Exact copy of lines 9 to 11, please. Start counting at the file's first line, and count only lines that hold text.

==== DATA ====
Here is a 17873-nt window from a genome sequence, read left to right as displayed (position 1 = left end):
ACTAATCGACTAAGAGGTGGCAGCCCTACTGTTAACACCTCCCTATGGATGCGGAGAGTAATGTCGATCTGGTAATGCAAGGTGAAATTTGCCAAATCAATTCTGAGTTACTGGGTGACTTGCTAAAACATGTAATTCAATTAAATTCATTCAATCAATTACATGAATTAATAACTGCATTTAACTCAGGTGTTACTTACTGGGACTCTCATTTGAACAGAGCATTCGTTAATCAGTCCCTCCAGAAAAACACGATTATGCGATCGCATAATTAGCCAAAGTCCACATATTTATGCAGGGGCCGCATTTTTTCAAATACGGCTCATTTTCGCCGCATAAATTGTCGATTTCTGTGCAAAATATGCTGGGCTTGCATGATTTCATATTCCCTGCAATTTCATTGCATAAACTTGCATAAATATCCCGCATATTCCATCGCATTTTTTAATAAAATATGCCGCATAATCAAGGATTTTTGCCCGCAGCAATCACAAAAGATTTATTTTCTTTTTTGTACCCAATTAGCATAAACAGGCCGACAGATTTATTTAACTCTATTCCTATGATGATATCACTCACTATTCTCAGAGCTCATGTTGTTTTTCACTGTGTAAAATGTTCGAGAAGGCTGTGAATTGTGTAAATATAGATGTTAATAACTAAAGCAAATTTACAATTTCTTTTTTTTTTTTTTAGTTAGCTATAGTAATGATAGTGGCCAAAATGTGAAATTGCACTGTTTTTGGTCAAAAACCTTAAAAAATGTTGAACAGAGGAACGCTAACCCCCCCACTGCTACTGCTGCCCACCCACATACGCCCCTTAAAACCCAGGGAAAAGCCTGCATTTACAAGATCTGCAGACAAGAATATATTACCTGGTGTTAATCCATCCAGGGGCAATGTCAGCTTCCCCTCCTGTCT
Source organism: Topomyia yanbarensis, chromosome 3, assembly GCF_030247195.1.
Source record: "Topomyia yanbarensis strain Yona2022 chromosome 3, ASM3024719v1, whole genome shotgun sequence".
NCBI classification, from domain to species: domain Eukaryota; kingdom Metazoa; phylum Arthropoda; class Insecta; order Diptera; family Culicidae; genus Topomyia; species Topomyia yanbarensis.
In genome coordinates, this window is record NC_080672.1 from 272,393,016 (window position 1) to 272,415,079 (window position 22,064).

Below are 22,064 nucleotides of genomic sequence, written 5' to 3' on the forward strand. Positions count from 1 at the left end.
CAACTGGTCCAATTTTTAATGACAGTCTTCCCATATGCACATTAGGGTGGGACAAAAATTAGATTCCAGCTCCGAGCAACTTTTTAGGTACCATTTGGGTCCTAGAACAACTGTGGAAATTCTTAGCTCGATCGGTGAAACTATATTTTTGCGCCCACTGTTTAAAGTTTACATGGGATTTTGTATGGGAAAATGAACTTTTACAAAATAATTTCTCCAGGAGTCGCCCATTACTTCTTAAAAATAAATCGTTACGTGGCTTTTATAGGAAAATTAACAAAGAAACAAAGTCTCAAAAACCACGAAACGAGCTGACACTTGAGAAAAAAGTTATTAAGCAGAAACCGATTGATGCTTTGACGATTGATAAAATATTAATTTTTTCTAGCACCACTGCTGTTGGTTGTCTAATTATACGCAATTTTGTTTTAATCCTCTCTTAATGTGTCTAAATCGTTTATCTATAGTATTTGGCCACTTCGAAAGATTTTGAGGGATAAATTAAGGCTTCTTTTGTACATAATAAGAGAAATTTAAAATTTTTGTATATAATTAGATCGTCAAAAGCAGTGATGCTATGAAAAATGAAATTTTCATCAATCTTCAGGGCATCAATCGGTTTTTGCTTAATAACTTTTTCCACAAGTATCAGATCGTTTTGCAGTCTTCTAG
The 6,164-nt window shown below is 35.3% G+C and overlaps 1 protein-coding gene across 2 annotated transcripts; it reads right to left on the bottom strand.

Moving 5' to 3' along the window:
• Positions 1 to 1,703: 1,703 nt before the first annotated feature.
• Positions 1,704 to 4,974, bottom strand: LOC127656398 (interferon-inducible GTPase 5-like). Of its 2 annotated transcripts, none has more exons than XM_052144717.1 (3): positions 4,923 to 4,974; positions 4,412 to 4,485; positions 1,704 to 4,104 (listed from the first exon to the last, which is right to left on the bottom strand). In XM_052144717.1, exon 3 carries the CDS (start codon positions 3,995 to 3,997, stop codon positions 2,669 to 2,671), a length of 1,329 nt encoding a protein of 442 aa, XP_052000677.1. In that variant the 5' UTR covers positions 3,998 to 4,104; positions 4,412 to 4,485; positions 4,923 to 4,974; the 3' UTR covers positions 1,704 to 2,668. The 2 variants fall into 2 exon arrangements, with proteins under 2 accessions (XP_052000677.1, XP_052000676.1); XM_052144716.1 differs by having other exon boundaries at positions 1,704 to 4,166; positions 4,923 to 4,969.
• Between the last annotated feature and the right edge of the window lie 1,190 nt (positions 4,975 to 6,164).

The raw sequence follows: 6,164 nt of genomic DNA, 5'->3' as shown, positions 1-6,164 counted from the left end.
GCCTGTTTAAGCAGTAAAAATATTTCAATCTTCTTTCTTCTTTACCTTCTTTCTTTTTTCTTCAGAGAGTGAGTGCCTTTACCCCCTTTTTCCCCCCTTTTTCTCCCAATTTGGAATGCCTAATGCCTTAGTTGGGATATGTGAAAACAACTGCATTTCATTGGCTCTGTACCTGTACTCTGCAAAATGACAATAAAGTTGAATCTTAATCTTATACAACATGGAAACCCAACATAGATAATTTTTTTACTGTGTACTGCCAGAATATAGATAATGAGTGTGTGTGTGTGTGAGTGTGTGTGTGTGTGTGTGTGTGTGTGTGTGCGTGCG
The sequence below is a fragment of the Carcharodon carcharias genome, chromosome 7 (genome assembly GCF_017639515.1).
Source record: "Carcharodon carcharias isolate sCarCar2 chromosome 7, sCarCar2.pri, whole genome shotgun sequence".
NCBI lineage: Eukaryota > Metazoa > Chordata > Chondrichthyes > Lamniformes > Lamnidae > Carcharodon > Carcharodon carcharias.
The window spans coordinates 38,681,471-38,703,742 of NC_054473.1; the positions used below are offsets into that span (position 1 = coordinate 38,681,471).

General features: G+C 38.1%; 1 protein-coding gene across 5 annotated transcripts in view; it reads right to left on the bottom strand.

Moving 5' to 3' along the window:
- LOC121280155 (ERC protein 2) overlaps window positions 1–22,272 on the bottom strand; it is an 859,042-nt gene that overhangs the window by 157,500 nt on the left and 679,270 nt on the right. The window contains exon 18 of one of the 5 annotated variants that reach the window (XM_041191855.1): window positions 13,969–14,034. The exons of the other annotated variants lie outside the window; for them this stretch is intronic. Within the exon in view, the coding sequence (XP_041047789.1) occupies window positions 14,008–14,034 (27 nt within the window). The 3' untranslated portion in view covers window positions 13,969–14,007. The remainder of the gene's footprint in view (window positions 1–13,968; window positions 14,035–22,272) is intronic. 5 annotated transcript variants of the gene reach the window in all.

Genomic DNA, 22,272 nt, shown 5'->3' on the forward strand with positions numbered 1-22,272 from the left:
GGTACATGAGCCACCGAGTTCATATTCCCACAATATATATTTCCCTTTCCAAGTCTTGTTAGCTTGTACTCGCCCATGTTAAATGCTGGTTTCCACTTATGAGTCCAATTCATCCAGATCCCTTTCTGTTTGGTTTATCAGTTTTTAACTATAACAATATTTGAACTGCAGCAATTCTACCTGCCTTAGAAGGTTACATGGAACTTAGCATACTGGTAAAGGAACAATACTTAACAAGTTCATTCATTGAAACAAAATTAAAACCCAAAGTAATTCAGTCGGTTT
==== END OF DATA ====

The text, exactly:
The 6,164-nt window shown below is 35.3% G+C and overlaps 1 protein-coding gene across 2 annotated transcripts; it reads right to left on the bottom strand.

Moving 5' to 3' along the window:
• Positions 1 to 1,703: 1,703 nt before the first annotated feature.